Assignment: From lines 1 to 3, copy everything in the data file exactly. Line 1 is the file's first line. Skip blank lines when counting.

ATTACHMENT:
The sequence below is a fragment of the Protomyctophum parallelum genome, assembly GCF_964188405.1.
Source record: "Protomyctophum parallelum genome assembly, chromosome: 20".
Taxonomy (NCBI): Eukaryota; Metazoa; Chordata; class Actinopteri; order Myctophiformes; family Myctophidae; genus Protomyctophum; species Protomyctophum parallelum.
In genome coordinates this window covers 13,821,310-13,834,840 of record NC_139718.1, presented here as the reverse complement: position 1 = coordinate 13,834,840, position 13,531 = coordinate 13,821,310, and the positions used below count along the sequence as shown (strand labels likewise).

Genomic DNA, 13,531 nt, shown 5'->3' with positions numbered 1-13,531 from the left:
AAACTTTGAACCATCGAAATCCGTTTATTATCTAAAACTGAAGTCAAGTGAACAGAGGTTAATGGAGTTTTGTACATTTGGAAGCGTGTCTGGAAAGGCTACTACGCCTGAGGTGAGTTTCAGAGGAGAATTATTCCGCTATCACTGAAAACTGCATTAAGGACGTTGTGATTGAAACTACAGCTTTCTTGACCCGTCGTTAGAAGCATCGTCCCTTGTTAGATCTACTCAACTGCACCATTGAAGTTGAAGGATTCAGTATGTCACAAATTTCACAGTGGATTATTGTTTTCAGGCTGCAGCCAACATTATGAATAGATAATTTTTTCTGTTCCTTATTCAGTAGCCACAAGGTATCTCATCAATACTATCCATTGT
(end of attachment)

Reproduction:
The sequence below is a fragment of the Protomyctophum parallelum genome, assembly GCF_964188405.1.
Source record: "Protomyctophum parallelum genome assembly, chromosome: 20".
Taxonomy (NCBI): Eukaryota; Metazoa; Chordata; class Actinopteri; order Myctophiformes; family Myctophidae; genus Protomyctophum; species Protomyctophum parallelum.